Impact of wind farm on West Pinchbeck skyline

Jim Peach: wants green energy, but not at the price of West Pinchbeck's skyline. Photo: SG200213-115TW
Jim Peach: wants green energy, but not at the price of West Pinchbeck's skyline. Photo: SG200213-115TW

As a grower, Jim Peach is as aware as anyone of protecting the natural environment by exploring opportunities for making use of green energy.

Which is why the issue of the wind farm proposed for West Pinchbeck is a difficult one for him.

“I am not anti-green energy, it’s just a shame it is going to impact on the village,” he says, admitting it’s a bit of a ‘not in my back yard’ attitude.

“The only thing we have got is the skyline and I think the wind farm will ruin it, but we want green energy.”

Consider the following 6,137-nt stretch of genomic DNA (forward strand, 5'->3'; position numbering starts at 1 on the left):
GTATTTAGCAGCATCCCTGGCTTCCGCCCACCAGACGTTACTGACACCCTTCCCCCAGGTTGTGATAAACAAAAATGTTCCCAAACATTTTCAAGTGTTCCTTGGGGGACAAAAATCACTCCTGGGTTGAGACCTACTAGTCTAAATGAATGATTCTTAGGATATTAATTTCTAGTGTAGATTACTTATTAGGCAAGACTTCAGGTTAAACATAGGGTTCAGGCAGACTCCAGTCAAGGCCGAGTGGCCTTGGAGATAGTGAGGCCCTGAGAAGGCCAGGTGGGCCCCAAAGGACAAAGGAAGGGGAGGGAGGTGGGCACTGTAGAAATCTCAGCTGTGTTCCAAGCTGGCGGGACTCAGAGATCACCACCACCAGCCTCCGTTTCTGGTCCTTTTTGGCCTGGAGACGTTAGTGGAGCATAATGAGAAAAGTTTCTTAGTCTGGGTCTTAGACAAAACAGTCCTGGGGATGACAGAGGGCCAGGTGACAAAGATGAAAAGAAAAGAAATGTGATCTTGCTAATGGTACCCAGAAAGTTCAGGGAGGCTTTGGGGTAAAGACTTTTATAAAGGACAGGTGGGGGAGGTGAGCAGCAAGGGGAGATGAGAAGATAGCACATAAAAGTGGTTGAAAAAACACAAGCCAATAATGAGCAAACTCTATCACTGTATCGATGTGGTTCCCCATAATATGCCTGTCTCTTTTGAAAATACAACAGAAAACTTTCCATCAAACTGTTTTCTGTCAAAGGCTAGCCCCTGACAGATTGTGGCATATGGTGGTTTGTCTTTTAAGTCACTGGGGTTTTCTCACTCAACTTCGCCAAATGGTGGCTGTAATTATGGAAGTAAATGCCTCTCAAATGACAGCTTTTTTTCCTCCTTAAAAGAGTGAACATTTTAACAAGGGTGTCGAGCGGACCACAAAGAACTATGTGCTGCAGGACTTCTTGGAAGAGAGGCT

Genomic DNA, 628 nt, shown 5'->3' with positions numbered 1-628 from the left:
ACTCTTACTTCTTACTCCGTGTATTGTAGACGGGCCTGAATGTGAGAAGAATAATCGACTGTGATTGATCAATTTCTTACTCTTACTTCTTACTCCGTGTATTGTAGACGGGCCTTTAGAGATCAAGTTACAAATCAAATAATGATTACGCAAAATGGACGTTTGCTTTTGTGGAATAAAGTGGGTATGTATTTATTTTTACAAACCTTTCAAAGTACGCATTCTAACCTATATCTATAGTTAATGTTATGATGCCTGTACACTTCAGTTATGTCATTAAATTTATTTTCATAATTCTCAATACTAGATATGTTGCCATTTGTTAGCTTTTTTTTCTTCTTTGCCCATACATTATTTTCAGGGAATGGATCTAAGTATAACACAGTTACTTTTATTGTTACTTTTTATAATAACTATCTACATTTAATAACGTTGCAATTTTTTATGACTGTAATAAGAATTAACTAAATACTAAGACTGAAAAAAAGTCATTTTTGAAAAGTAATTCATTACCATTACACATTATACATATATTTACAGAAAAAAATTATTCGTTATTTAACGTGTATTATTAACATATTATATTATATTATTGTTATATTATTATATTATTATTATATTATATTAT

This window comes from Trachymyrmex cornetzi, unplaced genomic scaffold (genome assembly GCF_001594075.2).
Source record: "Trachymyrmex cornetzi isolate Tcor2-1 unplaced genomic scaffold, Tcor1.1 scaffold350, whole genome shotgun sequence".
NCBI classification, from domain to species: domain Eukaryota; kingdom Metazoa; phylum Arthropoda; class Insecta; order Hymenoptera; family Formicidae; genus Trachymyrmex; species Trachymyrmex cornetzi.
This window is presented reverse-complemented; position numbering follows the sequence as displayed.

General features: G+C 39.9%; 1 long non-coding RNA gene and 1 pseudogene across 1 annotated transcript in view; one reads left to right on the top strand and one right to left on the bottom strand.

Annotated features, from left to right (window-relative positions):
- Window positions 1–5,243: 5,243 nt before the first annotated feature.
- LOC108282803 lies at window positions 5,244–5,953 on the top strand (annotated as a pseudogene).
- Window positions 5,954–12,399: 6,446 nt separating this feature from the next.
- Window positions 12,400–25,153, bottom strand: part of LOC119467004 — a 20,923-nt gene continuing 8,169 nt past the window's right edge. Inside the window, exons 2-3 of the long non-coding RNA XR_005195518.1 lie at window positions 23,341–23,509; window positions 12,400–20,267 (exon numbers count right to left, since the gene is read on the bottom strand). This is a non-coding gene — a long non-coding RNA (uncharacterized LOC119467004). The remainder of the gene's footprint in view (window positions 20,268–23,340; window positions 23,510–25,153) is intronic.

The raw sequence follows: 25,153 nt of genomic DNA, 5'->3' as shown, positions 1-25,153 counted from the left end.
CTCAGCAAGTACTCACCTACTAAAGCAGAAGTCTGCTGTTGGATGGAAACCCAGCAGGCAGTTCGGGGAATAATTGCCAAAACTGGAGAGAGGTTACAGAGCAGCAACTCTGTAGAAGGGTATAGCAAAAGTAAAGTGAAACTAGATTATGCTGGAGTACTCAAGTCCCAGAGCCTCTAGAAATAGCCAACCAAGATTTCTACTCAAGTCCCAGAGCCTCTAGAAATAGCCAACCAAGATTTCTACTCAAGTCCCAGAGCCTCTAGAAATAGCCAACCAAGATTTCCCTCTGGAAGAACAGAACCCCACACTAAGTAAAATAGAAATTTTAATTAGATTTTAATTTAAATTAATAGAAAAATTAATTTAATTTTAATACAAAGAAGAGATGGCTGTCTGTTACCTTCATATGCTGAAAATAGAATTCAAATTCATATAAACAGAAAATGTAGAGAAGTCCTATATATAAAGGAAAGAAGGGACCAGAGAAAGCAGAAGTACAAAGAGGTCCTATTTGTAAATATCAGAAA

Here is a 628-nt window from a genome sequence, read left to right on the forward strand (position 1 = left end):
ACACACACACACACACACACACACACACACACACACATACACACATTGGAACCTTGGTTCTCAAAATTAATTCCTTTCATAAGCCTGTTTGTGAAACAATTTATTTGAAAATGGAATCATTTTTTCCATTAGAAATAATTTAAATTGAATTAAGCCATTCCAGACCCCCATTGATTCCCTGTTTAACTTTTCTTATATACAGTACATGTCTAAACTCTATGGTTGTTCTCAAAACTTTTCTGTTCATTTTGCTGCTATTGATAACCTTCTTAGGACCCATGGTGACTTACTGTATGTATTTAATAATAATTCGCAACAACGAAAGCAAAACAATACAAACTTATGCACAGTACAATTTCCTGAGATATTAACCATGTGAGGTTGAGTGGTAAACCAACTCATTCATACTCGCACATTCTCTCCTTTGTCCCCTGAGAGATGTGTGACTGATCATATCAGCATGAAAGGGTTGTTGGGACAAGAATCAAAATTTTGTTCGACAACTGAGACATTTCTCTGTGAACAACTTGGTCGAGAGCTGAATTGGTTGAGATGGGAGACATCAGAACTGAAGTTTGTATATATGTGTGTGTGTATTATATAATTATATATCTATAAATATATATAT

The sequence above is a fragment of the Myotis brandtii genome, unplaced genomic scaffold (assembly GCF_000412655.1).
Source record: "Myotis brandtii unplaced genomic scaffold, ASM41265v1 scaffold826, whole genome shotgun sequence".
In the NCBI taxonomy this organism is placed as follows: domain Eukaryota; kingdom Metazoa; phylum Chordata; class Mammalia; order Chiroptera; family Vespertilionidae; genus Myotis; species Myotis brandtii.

His business, J T Peach & Son, an arable farm and pot plant business run by his son Chris and his wife Caroline, is one of a number of agricultural and horticultural companies offering employment in West Pinchbeck.

Another is E M Cole Farms, a grower of hydroponic tulips, stocks, asters and lilies as well as crops such as sugar beet, wheat and oil seed rape.

The family has been farming since 1927 when James’s grandparents Eric and May ran a small farm, although the site was used as a reserve fire station during the Second World War.

James has seen a shift in work patterns, from local women working part-time in school hours to a workforce that is 80 per cent Eastern European, some of whom have worked at the farm a long time. Exceptions are Malcolm and Cliff Foster who were born in West Pinchbeck and have worked at the farm since leaving school.